The African Wild Dog: The most successful African hunter

The African Wild Dog

Of all the large land predators encountered while on African safari, the wild dog is the most successful hunter with an average of 80% of its attempted hunts resulting in kills compared to 30% with lion prides. Wild dogs hunt very efficiently as a pack and rely more on stamina than they do on strength and speed. Once the prey has been targeted, the dogs then take turns in chasing after the animal at a fairly constant speed of 60 km/hour. The running prey is often forced into the direction of other members of the wild dog pack, who wait ahead to have their turn in chasing after the prey. The hunted animal, exhausted from all the running slows down or stops, giving the wild dogs the opportunity to grab hold of it with their powerful jaws which they then use to tear off chunks of flesh resulting in the prey dying from loss of blood and shock.

Although the are the most successful at hunting, a sad fact is that the way they killed was deemed as brutal and cruel in the past resulting in them being shot at sight even in Game Parks and Reserves. The famous African writer Sir Laurens van der Post related how a friend with whom he was driving through the Kalahari suddenly leaped from the vehicle and shot five wild dogs because he considered them to be destructive vermin and a 1956 report by then director of Uganda National Parks spoke of wild dogs “killing wantonly, far more than they need for food and by methods of utmost cruelty. They do not kill quickly as the lion does … whenever they enter a particular stretch of country the disturbance they cause is so great that, for the time being, all buck are driven out. A particularly unpleasant characteristic is that they will without hesitation turn upon any member of the pack that falls by the way through wound or sickness.”

For most of the year, wild dogs roam around over the plains and in the bush, usually not staying in the same place for more than a day. Hunts take place in the morning and early evening. Prey is apparently located by sight, approached silently, and then pursued at speeds of up to 66 km/hr (41 mph) for up to one hour. Pack members generally cooperate in hunting large mammals, but individuals sometimes pursue hares, rodents, or other small animals. The daytime is spent sleeping, usually in the shade of a tree or near water, with members of the pack lying very close together. Once a year the pack occupies a den for 2 – 3 months, to bear young. The den is usually an abandoned aardvark hole.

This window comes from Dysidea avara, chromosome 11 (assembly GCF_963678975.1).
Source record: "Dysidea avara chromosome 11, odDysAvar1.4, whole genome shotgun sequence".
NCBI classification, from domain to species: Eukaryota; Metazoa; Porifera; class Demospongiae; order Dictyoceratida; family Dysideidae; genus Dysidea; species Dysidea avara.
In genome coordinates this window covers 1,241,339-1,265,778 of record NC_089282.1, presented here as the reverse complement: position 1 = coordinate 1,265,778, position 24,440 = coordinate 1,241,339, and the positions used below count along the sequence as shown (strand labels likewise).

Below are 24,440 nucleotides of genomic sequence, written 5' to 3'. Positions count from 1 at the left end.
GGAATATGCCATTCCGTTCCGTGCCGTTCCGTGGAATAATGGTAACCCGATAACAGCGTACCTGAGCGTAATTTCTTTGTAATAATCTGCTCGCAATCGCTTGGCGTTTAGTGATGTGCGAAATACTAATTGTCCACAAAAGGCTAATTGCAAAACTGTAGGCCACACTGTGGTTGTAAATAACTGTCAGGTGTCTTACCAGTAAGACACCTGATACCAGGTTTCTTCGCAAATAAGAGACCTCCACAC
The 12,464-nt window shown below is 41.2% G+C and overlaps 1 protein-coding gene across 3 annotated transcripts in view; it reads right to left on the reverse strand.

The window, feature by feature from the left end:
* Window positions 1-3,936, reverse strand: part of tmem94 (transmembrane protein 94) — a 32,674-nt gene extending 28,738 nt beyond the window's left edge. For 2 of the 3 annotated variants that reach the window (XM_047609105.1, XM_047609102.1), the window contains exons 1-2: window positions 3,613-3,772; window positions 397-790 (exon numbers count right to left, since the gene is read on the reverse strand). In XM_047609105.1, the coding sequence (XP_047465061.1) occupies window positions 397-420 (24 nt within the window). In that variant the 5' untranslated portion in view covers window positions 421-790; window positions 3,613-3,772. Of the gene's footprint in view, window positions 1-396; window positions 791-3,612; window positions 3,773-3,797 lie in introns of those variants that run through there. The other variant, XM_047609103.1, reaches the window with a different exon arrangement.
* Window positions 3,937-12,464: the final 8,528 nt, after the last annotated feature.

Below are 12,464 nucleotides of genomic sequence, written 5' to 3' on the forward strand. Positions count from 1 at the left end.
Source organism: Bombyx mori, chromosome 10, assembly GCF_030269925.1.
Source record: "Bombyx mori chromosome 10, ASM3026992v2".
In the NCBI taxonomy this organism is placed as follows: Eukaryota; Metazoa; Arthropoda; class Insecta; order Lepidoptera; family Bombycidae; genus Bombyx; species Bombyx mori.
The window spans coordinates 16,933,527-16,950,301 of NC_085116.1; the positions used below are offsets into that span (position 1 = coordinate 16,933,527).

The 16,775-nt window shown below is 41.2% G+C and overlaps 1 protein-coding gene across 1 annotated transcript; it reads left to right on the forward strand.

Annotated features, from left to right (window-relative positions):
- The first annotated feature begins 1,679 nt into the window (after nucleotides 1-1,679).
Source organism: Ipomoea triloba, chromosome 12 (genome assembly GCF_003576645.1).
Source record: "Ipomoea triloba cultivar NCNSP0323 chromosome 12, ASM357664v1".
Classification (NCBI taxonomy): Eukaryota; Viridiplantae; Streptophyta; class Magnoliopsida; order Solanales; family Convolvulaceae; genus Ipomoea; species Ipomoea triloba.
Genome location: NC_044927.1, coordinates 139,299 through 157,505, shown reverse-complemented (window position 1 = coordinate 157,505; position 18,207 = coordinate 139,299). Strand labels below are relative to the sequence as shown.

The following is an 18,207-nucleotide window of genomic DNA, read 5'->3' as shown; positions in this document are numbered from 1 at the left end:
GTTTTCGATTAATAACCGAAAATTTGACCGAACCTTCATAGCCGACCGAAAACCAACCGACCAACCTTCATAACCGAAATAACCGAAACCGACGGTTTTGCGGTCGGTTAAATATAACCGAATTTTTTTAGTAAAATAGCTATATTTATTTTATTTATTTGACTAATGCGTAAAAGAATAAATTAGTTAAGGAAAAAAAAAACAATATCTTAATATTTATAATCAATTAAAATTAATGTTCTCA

Wild dogs are social, communally hunting carnivores, which live in small cohesive packs typically composed of a dominant breeding pair, a number of non-breeding adults, and their dependent offspring. Within the wild dog pack all the males are related to each other, and all of the females to each other but not to the males. Females migrate into the pack, whereas males usually stay with their pack. Only the highest-ranking male and female normally breed, and they inhibit reproduction by subordinates. Pack size ranges from 2 – 43, with the average number usually between 8 – 11.
The African Wild Dog is one of the most endangered of all African mammels due to human overpopulation, habitat loss and hunting. It uses very large territories (and so can persist only in large wildlife protected areas), and it is strongly affected by competition with larger carnivores that rely on the same prey base, particularly the lion and the spotted hyena. Lions often will kill as many wild dogs as they can but do not eat them. Hyenas usually follow them to steal their kills. One on one the hyena is much more powerful than the Wild Dog but a large group of Wild Dogs can successfully chase off a small number of hyenas because of their teamwork. Most of Africa’s national parks are too small for a pack of wild dogs, so the packs expand to the unprotected areas, which tend to be ranch or farm land. Ranchers and farmers protect their domestic animals by killing the wild dogs and bringing this animal closer to extinction. What a place Africa would be without it’s only resident hunting dog but just be going on safari as a holiday option rest assured that the money you are putting into the economy helps restore former farmland into game reserves thus helping to protect them.

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